Winter tyre alternatives
We pick from three alternatives to pricey winter tyres
As temperatures drop, many drivers will be thinking about how to keep moving through the winter. And snow will be the main worry – not only does it bring the road network to a standstill, it can also leave you stranded or unable to get out of your drive.
Winter tyres are the ultimate solution. They’ll get you through snow and ice, plus provide the best grip on cold and wet roads. However, they’re not cheap – our Continental ContiWinterContact TS 850 Best Buy costs around £100 per tyre. And that’s before the £40-odd a year if you want a garage to store your summer tyres, plus the £150 or so you’ll pay for a set of spare steel wheels. So are there alternatives that are easier on the pocket?
Chains are the traditional way to get through snow, and they’ve been joined by socks in the past decade. There’s even a spray that aims to increase tyre grip in snow.
Do these solutions work? We put them through two tests in frozen Sweden to find out.
How we did it
As these products are sold as winter tyre alternatives, we put them through the same traction test we usually subject winter tyres to – accelerating hard from walking pace in second gear and measuring the g-force generated.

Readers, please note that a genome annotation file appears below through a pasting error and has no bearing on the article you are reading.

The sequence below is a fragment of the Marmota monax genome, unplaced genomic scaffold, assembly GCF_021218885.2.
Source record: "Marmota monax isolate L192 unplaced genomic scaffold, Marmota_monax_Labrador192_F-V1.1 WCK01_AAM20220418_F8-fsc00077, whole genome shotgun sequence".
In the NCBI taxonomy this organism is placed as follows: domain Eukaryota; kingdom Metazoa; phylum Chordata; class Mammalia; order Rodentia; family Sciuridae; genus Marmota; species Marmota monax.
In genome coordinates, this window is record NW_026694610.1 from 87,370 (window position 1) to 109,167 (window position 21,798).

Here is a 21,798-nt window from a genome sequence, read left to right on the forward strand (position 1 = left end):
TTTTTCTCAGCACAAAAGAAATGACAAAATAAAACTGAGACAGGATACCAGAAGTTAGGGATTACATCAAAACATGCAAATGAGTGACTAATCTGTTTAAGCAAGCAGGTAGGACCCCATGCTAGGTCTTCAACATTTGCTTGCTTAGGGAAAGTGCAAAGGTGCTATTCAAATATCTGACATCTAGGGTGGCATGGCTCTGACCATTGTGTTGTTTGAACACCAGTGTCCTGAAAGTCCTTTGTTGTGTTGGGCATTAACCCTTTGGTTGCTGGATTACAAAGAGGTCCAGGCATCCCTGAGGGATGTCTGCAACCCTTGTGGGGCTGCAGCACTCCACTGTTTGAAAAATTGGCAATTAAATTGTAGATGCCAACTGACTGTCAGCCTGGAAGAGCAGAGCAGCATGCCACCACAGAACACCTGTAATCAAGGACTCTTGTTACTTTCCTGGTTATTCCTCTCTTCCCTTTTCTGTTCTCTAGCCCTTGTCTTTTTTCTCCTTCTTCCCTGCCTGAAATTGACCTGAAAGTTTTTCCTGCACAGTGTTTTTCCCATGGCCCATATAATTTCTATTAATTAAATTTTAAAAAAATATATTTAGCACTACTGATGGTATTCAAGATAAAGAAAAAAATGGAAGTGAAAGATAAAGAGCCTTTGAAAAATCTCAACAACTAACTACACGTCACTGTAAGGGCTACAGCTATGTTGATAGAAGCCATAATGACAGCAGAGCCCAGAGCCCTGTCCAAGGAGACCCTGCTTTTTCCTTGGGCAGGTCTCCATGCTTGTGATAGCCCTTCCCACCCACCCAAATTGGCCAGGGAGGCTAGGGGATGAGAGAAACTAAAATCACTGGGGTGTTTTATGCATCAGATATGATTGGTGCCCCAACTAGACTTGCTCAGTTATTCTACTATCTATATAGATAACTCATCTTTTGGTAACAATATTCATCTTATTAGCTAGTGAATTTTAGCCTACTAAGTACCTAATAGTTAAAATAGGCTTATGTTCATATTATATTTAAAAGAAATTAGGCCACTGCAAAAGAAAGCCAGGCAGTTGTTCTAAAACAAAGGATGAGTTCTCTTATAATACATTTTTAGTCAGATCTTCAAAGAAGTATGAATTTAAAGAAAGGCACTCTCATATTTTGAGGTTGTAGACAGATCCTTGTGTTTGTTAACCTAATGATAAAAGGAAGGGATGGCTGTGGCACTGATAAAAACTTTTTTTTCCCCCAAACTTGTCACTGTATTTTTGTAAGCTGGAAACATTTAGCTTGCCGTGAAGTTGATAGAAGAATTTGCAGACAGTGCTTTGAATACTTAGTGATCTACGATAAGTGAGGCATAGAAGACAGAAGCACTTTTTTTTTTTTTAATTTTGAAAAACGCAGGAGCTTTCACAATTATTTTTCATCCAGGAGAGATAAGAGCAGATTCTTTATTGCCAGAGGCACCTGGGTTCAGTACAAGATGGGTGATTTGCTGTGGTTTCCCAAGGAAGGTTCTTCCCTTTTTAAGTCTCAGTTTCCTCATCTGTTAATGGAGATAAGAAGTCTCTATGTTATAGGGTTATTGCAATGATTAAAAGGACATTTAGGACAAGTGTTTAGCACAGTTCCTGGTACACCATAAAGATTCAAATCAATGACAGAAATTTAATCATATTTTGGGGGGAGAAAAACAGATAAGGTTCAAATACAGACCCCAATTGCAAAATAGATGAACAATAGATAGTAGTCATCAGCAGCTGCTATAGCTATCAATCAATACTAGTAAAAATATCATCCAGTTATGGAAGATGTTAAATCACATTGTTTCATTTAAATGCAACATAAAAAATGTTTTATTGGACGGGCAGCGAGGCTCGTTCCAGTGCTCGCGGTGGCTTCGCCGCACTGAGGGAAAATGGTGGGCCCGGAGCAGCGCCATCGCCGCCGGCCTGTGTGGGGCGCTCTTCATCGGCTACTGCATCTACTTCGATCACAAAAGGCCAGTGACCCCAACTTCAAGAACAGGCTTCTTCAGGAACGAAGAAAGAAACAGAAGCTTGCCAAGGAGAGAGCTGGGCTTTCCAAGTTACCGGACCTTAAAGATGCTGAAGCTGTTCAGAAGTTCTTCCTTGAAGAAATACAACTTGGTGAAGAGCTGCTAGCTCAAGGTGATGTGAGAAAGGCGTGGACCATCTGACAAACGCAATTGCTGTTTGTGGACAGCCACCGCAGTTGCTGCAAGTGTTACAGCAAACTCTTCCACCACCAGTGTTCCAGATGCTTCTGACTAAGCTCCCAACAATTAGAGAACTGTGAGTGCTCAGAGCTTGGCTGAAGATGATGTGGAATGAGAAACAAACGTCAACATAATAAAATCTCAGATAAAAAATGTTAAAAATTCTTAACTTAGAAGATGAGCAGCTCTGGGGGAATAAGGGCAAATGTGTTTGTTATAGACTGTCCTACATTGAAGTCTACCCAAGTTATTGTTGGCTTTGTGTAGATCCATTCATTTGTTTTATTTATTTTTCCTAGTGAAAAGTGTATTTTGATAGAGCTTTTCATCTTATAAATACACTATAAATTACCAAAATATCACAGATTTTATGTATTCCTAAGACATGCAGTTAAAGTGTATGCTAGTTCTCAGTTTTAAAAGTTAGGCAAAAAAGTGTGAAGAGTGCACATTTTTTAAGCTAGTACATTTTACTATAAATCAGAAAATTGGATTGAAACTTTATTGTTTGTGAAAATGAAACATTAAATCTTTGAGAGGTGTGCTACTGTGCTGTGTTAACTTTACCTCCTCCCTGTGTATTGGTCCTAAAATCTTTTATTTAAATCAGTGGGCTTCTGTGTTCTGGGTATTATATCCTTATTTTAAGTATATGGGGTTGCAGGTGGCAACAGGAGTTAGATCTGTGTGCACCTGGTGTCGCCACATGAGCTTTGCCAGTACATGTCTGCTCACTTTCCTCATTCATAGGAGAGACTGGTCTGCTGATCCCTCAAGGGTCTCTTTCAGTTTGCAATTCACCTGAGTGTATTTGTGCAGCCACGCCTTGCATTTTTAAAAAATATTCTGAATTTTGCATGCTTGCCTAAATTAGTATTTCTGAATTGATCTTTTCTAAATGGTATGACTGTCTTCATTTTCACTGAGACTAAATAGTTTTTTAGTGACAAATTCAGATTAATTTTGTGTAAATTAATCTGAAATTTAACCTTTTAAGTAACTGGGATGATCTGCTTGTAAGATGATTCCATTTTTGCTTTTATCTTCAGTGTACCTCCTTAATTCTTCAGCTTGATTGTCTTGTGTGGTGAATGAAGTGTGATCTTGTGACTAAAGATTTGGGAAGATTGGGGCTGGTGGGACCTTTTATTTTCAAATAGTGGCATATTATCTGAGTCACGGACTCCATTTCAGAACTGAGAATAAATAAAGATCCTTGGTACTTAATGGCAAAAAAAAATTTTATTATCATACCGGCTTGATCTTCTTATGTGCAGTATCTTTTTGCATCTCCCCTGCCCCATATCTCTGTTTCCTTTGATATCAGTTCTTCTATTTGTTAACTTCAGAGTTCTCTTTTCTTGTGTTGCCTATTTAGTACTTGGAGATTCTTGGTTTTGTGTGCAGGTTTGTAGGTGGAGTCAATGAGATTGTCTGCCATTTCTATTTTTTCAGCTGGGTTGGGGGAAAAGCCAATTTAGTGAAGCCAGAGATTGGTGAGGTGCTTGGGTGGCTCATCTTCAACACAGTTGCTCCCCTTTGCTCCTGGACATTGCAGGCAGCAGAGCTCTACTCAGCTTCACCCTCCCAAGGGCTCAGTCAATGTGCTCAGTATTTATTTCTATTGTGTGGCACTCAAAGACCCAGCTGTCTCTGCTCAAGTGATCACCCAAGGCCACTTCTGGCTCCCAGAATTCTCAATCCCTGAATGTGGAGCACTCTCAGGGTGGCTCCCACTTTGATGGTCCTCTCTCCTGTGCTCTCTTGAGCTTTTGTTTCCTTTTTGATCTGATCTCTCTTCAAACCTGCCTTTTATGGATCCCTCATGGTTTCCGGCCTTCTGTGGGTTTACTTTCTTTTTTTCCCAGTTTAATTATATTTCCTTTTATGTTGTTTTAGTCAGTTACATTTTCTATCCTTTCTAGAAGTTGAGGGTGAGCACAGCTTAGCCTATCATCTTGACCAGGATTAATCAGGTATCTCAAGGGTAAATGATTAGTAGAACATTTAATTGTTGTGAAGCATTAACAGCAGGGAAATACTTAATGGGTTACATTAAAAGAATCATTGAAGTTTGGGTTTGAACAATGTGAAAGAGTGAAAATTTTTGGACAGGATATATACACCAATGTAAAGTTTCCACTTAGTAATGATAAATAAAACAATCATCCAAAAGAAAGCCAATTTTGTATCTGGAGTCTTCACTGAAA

We carried out two of these tests: one on about 4cm of powdery snow over a compacted layer, and another on compacted snow, where there was more grip. An average was taken from several runs in each.
To show how these products compare, we did the same tests with winter and summer tyres. The top-performing winter tyre got a score of 100 per cent; the alternatives were rated relative to this.
Winter tyres are still the best solution for driving on snow. But if you want a cheaper alternative, go for the easy-to-use socks, which give great grip. Chains last longer, but are less convenient and less grippy. The spray is ideal for emergencies – and all three products are an improvement on summer tyres in the snow.